Although the presentation was given at an intermediate stage of the research, with no conclusion yet reached, there was a lively discussion led by Mr. MIYAJIMA Kazuya of Seikei University on how to interpret the expressions and use of script described in the materials.

 Mr. KATAKURA has published the character data on the Chinese excavated materials he has created in the course of his research as a data paper (https://doi.org/10.24576/jadh.3.1_27). The Tokyo National Research Institute for Cultural Properties (TOBUNKEN) will also consider constructing a database focusing on data of scripts obtained through the process of reading various materials.

Eighteenth Session of the Intergovernmental Committee for the Safeguarding of Intangible Cultural Heritage

Warthog parent and offspring just outside the venue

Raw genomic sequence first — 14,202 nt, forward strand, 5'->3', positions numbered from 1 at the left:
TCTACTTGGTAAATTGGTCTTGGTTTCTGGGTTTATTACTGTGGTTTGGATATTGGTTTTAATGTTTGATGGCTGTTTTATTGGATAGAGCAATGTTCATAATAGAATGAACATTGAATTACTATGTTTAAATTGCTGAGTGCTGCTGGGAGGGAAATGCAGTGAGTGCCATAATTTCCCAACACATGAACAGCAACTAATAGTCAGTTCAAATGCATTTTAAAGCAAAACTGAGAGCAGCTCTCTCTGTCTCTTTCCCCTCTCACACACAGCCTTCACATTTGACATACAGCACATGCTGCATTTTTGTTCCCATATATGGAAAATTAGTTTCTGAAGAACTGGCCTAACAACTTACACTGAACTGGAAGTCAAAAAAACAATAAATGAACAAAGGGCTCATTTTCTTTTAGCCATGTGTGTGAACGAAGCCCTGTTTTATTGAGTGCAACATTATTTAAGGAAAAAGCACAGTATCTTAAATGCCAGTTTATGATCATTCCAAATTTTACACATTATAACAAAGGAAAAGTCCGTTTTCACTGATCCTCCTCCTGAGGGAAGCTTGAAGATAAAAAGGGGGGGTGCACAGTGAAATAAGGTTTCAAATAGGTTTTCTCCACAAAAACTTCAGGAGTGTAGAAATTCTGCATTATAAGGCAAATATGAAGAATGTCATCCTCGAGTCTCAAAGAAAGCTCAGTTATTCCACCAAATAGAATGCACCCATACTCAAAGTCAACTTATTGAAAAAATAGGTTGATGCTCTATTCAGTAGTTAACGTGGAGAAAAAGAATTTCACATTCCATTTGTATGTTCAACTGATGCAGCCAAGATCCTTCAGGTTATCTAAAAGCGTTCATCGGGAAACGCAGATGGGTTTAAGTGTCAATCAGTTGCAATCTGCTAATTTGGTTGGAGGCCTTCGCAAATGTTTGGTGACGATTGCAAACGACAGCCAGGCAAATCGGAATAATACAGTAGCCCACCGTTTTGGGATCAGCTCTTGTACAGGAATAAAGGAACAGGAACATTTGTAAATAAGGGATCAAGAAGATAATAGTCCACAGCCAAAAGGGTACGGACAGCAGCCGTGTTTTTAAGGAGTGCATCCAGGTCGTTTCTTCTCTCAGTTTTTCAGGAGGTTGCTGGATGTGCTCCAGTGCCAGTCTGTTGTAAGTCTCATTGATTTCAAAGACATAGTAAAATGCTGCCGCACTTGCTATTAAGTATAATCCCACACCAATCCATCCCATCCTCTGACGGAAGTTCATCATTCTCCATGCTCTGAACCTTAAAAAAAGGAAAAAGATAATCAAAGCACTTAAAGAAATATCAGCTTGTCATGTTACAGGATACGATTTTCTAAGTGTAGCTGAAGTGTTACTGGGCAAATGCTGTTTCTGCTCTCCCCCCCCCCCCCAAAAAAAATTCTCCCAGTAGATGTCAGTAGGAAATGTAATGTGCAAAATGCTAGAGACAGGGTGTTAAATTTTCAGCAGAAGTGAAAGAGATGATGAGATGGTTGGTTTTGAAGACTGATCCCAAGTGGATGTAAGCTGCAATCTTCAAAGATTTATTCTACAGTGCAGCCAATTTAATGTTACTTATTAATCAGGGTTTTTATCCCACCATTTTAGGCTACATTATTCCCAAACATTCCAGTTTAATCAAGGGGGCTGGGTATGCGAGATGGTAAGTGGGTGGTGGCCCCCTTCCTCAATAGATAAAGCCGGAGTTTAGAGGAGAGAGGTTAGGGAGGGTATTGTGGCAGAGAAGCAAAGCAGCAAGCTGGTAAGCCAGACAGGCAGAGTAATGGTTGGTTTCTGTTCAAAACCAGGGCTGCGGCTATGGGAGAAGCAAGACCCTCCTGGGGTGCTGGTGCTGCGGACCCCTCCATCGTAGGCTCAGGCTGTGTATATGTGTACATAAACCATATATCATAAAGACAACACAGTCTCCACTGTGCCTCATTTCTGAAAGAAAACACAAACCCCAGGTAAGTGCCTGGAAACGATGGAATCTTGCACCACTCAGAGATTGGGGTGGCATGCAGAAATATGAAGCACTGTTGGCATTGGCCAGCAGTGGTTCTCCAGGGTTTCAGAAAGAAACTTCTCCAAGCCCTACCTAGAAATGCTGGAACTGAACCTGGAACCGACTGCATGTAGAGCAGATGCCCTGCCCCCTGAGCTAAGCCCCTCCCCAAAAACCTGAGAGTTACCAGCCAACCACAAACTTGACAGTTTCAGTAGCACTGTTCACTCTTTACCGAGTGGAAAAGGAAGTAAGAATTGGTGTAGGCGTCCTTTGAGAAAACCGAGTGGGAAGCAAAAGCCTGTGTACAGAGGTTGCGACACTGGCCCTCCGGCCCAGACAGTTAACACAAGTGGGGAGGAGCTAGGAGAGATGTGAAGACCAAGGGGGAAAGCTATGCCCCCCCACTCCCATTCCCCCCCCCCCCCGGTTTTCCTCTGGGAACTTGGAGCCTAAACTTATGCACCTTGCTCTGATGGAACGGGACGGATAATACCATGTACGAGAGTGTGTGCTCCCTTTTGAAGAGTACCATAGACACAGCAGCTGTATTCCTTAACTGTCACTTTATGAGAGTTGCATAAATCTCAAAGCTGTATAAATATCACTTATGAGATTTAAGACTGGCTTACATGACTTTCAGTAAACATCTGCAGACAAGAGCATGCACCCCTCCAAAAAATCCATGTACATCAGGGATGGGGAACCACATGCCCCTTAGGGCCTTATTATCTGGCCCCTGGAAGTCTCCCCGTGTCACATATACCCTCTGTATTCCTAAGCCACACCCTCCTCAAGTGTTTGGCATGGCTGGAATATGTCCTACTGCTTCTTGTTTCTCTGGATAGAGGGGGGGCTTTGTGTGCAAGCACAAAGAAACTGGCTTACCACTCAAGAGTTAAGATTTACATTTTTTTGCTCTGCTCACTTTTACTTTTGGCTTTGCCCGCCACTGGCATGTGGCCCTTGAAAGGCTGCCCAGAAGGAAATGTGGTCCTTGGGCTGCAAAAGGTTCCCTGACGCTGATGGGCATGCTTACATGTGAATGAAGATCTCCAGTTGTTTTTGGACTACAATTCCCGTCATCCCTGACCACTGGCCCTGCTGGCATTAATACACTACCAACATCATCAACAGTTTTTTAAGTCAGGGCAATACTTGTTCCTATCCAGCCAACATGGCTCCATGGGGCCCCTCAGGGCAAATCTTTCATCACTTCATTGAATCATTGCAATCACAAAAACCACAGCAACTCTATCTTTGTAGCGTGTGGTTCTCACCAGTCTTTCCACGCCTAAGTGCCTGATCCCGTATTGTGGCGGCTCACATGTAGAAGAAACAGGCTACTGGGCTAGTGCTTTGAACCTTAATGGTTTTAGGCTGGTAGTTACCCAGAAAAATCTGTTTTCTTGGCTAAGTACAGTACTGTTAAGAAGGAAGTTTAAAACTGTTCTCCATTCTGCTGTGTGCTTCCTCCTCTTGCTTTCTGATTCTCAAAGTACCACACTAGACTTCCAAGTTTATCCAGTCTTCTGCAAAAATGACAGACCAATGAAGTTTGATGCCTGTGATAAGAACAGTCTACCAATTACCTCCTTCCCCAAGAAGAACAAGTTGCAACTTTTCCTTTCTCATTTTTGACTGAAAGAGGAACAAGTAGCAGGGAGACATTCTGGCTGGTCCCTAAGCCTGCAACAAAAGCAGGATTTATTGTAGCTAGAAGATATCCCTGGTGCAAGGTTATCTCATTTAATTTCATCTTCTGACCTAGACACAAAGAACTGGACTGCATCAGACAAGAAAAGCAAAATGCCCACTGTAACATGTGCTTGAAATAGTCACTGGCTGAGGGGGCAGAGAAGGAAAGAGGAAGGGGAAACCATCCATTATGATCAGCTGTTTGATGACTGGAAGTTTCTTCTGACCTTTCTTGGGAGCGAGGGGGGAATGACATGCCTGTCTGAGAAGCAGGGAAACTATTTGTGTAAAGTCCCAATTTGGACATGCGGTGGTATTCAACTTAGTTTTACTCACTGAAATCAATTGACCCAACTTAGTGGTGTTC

Video of a Bangladeshi rickshaw shown at the venue
Traditional Saudi food served as a side event
Side event of Malaysian traditional theater Mek Mulung song and dance

 The eighteenth session of the Intergovernmental Committee for the Safeguarding of Intangible Cultural Heritage took place in Kasane, Republic of Botswana, from December 5 to 8, 2023. Two researchers from the Tokyo National Research Institute for Cultural Properties (TOBUNKEN), Ms. MAEHARA Megumi (Department of Intangible Cultural Heritage) and Ms. FUTAGAMI Yoko (Department of Art Research, Archives and Information Systems), attended the session. The Republic of Botswana is located in the northern area of the Republic of South Africa. Kasane is known as the northern gateway to Chobe National Park, and is a small town rich in nature and home to many wild animals. The venue was a temporary pavilion built for this meeting, and the atmosphere was idyllic, with a family of warthogs and their offspring grazing outside. As if in harmony with this peaceful atmosphere, the agenda proceeded peacefully under the chairmanship of H.E. Mr. Mustaq Moorad, Ambassador of the Delegation to UNESCO (Republic of Botswana), who often lightened the atmosphere with his humor.